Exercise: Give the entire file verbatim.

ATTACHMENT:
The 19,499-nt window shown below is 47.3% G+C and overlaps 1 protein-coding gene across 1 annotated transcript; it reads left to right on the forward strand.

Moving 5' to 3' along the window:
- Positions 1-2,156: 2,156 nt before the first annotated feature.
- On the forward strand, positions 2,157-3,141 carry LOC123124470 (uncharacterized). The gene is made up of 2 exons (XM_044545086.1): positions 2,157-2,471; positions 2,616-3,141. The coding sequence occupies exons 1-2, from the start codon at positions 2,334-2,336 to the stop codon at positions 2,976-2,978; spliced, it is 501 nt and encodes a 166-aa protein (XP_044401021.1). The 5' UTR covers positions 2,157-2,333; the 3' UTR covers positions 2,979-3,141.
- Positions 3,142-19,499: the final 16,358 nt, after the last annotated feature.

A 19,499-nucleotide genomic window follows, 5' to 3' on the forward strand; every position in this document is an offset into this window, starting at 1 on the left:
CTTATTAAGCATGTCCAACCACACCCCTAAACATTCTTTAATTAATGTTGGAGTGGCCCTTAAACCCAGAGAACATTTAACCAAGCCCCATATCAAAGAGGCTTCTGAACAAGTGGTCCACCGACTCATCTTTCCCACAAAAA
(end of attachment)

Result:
The 19,499-nt window shown below is 47.3% G+C and overlaps 1 protein-coding gene across 1 annotated transcript; it reads left to right on the forward strand.

Moving 5' to 3' along the window:
- Positions 1-2,156: 2,156 nt before the first annotated feature.
- On the forward strand, positions 2,157-3,141 carry LOC123124470 (uncharacterized). The gene is made up of 2 exons (XM_044545086.1): positions 2,157-2,471; positions 2,616-3,141. The coding sequence occupies exons 1-2, from the start codon at positions 2,334-2,336 to the stop codon at positions 2,976-2,978; spliced, it is 501 nt and encodes a 166-aa protein (XP_044401021.1). The 5' UTR covers positions 2,157-2,333; the 3' UTR covers positions 2,979-3,141.
- Positions 3,142-19,499: the final 16,358 nt, after the last annotated feature.

A 19,499-nucleotide genomic window follows, 5' to 3' on the forward strand; every position in this document is an offset into this window, starting at 1 on the left:
CTTATTAAGCATGTCCAACCACACCCCTAAACATTCTTTAATTAATGTTGGAGTGGCCCTTAAACCCAGAGAACATTTAACCAAGCCCCATATCAAAGAGGCTTCTGAACAAGTGGTCCACCGACTCATCTTTCCCACAAAAA